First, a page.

> e.g. 0xE05B for LWIN [1].  Can this cause any (additional) problems?

I'm not an expert, but this code was working for years.  However, you
could try making the change you propose and see if that solves the
problem (or causes new ones).

> And, BTW, why is the callback called ‘funhook’?  Using the Windows low
> level keyboard API doesn't seem to be much fun and I can't see anyone
> get hooked on this either.

I think this question is for the author of the code.  I'm not sure he
is reading this.  There's nothing wrong with the name from my POV.

Thanks.





^ permalink raw reply	[flat|nested] 7+ messages in thread

* bug#68914: Windows makes Emacs choke on and swallow the WIN keys
  2024-02-04  6:31 ` Eli Zaretskii
@ 2024-02-04 13:02   ` Raffael Stocker
  2024-02-04 14:14     ` Eli Zaretskii
  0 siblings, 1 reply; 7+ messages in thread
From: Raffael Stocker @ 2024-02-04 13:02 UTC (permalink / raw)
  To: Eli Zaretskii; +Cc: 68914

[-- Attachment #1: Type: text/plain, Size: 2934 bytes --]


Eli Zaretskii <eliz@gnu.org> writes:

> It would be better to have some independent verification that this is
> what happens.  Is there any way to find out whether the hook was
> removed, even from outside of Emacs?

MS say there is no direct way.  But for debugging it might be possible
to produce some output whenever the hook is called, if that is missing,
we would know.

> I find it hard to believe that
> we could miss the 200-ms deadline on modern systems.  Are your systems
> heavily loaded at times?  What kind of CPU do you have on those
> systems?  Emacs can hog CPU with only a single thread, so if your
> systems have a reasonably modern CPU, Windows should have plenty of
> execution units to spread any additional load without preempting
> Emacs.

It (also) happens when the systems are basically idle, with only some
keyboard input.  The systems are also relatively new (Intel i7 or i5
from a few years ago).

> Another idea is to add code to Emacs that measures the time it takes
> Emacs to produce the WM_KEYUP event, and log some message if that
> takes more than some threshold.

I have managed to set up a build environment on one of the machines and
I will try to experiment with this in the coming weeks. Perhaps I can
find out more.

>> - If Emacs being too slow somewhere is indeed the problem, can it be
>>   sped up, maybe by putting the slow stuff in a different thread than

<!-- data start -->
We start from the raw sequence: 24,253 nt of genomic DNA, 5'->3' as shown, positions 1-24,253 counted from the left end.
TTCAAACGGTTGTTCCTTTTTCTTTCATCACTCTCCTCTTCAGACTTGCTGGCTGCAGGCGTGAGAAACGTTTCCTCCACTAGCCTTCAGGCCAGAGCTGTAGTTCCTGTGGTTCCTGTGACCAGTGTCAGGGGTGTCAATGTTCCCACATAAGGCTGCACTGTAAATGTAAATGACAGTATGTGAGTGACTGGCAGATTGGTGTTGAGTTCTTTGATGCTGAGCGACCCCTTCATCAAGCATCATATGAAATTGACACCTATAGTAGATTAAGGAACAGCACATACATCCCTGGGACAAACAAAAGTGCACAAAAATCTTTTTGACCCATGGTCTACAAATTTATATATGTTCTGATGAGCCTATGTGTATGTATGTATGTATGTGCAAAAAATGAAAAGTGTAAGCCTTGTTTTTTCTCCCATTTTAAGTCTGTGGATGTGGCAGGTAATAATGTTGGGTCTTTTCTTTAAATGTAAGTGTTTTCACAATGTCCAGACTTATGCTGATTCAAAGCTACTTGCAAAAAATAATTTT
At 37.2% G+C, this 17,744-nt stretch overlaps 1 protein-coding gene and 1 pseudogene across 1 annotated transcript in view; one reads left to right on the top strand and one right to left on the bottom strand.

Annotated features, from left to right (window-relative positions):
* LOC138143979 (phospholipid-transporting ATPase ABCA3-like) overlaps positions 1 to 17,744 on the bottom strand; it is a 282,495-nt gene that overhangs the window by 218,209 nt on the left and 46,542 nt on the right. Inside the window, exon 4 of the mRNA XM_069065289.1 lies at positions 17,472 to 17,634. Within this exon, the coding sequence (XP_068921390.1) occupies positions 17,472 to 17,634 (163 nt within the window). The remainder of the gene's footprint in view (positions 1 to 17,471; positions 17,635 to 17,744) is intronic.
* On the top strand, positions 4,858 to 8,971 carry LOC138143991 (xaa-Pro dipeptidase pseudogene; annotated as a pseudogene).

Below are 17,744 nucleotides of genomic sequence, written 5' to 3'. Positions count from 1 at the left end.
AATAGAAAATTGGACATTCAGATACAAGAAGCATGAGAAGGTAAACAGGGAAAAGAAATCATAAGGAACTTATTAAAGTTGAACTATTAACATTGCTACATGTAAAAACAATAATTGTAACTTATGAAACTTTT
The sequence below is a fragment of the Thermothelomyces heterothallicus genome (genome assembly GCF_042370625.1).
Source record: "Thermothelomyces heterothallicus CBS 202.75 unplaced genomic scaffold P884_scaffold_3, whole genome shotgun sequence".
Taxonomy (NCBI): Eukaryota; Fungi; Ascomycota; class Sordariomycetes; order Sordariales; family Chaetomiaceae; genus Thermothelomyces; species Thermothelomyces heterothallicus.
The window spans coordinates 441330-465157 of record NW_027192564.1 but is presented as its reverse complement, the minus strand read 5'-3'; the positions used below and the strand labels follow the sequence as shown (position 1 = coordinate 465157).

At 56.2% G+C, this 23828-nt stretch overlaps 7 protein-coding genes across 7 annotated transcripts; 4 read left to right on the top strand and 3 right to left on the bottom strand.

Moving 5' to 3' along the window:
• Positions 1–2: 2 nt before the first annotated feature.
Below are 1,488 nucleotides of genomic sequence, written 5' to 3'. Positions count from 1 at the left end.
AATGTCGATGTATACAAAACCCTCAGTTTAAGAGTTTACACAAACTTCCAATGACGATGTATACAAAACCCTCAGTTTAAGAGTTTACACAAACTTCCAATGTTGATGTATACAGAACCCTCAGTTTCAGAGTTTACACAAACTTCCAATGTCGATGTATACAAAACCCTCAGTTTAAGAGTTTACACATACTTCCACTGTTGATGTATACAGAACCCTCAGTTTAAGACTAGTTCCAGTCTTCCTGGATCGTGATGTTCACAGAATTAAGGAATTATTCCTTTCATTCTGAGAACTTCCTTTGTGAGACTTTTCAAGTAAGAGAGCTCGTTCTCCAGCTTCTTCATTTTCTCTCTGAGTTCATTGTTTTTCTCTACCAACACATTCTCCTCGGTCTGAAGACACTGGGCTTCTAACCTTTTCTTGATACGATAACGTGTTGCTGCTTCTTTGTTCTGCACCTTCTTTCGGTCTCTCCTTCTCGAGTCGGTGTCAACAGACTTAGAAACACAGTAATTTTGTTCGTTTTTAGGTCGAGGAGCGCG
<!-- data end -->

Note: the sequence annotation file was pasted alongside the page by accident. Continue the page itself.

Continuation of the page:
>>   the low level keyboard handling?
>
> According to the MS documentation, the hook is called by sending a
> message to the thread that installed the hook, which in our case is
> already a separate thread, not the main Lisp thread (which is likely
> to be busy at times).  The thread which handles the hook callbacks is
> the input thread, which is relatively light-weight and shouldn't be
> too busy.

We saw the correlation with working on a network share and IIUC Windows
Defender blocks a process/thread while writing (or only closing?) a
file.  Therefore my suspicion.  But if saving files is not done in the
same thread as input, that can't be it...

>> - Can we put the workaround described above (with the LowLevelHooksTimeout
>>   value) into the Emacs documentation so it is findable?
>
> Please suggest the text to put in the manual to document this.

I attached a patch that adds a paragraph to the “Windows Keyboard” section.

>> This sets both ki.wVk and ki.wScan to the virtual-key code (0x5B for
>> VK_LWIN), but the ‘KEYEVENTF_EXTENDEDKEY’ flag is set, which IIUC would
>> require adding ‘0xE0’ to the virtual-key code to obtain the scan code,
>> e.g. 0xE05B for LWIN [1].  Can this cause any (additional) problems?
>
> I'm not an expert, but this code was working for years.  However, you
> could try making the change you propose and see if that solves the
> problem (or causes new ones).

I'll give it a try.

Regards,
Raffael


[-- Warning: decoded text below may be mangled, UTF-8 assumed --]
[-- Attachment #2: msdos.texi patch --]
[-- Type: text/x-patch, Size: 1319 bytes --]

From d227643ab02d8cf8b955df4034c6c00219a0cbc1 Mon Sep 17 00:00:00 2001
From: Raffael Stocker <r.stocker@mnet-mail.de>
Date: Sun, 4 Feb 2024 13:41:28 +0100